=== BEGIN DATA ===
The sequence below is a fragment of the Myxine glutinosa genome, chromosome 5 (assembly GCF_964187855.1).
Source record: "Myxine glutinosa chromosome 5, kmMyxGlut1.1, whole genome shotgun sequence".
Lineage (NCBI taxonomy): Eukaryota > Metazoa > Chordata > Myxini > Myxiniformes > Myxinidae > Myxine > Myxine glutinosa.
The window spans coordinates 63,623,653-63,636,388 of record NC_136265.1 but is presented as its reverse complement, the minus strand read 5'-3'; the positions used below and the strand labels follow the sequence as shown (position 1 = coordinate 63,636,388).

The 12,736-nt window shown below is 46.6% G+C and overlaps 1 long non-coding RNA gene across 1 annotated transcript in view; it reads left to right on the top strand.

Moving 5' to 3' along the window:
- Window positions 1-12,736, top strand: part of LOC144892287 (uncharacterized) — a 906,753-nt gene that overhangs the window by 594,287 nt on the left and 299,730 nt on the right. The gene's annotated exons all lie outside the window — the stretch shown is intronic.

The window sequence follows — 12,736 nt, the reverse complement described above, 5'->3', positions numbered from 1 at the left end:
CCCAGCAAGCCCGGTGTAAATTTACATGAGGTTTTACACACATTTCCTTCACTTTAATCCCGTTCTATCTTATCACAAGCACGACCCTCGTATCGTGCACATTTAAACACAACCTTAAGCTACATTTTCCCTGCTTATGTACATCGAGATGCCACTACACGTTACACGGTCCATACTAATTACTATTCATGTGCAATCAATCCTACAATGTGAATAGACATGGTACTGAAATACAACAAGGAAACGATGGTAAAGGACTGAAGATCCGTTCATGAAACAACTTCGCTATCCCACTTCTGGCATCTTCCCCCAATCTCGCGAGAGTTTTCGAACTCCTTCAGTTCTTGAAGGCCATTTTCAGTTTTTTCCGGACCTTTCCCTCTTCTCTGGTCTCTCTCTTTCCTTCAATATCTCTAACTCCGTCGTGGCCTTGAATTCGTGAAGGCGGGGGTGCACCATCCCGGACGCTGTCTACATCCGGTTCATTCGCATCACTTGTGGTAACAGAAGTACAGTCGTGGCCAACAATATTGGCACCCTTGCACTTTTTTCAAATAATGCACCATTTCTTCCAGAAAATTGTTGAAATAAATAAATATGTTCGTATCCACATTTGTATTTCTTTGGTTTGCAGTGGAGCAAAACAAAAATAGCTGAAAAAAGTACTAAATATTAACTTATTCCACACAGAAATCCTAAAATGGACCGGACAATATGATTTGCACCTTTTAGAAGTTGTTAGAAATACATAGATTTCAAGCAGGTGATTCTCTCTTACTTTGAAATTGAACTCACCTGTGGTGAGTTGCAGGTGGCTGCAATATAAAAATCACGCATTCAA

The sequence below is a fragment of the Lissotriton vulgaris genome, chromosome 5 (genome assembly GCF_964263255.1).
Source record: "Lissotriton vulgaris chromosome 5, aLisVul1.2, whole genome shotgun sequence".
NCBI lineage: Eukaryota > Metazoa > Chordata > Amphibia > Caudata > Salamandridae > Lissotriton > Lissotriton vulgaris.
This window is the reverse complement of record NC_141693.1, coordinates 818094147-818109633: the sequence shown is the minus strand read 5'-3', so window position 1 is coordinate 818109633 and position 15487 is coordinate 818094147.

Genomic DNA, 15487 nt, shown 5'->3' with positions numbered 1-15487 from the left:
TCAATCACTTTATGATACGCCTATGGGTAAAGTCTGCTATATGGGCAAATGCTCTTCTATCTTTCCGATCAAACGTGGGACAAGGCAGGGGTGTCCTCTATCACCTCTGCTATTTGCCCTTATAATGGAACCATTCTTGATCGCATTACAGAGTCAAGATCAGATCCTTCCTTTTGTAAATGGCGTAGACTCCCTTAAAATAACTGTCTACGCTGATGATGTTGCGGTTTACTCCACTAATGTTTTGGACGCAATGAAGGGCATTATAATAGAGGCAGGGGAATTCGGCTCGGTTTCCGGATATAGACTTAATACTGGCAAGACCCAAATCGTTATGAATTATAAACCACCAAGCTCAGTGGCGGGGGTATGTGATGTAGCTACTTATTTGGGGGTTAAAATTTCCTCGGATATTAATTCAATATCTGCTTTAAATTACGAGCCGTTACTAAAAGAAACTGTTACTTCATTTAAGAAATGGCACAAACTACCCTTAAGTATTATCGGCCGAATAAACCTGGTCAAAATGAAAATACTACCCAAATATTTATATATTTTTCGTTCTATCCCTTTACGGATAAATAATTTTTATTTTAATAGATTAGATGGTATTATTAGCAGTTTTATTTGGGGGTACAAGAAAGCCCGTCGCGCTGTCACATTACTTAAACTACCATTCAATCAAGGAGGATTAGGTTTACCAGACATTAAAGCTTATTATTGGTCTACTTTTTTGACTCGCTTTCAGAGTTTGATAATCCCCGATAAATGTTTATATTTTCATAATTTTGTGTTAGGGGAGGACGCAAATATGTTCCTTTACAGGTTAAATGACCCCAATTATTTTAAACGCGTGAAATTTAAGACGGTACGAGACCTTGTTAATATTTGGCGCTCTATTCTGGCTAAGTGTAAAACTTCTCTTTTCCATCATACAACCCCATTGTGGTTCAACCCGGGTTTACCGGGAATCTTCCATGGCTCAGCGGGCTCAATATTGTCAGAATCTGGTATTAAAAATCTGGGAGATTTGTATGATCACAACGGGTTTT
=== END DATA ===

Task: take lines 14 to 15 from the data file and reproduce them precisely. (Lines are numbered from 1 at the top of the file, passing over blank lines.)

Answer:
Genomic DNA, 15487 nt, shown 5'->3' with positions numbered 1-15487 from the left:
TCAATCACTTTATGATACGCCTATGGGTAAAGTCTGCTATATGGGCAAATGCTCTTCTATCTTTCCGATCAAACGTGGGACAAGGCAGGGGTGTCCTCTATCACCTCTGCTATTTGCCCTTATAATGGAACCATTCTTGATCGCATTACAGAGTCAAGATCAGATCCTTCCTTTTGTAAATGGCGTAGACTCCCTTAAAATAACTGTCTACGCTGATGATGTTGCGGTTTACTCCACTAATGTTTTGGACGCAATGAAGGGCATTATAATAGAGGCAGGGGAATTCGGCTCGGTTTCCGGATATAGACTTAATACTGGCAAGACCCAAATCGTTATGAATTATAAACCACCAAGCTCAGTGGCGGGGGTATGTGATGTAGCTACTTATTTGGGGGTTAAAATTTCCTCGGATATTAATTCAATATCTGCTTTAAATTACGAGCCGTTACTAAAAGAAACTGTTACTTCATTTAAGAAATGGCACAAACTACCCTTAAGTATTATCGGCCGAATAAACCTGGTCAAAATGAAAATACTACCCAAATATTTATATATTTTTCGTTCTATCCCTTTACGGATAAATAATTTTTATTTTAATAGATTAGATGGTATTATTAGCAGTTTTATTTGGGGGTACAAGAAAGCCCGTCGCGCTGTCACATTACTTAAACTACCATTCAATCAAGGAGGATTAGGTTTACCAGACATTAAAGCTTATTATTGGTCTACTTTTTTGACTCGCTTTCAGAGTTTGATAATCCCCGATAAATGTTTATATTTTCATAATTTTGTGTTAGGGGAGGACGCAAATATGTTCCTTTACAGGTTAAATGACCCCAATTATTTTAAACGCGTGAAATTTAAGACGGTACGAGACCTTGTTAATATTTGGCGCTCTATTCTGGCTAAGTGTAAAACTTCTCTTTTCCATCATACAACCCCATTGTGGTTCAACCCGGGTTTACCGGGAATCTTCCATGGCTCAGCGGGCTCAATATTGTCAGAATCTGGTATTAAAAATCTGGGAGATTTGTATGATCACAACGGGTTTT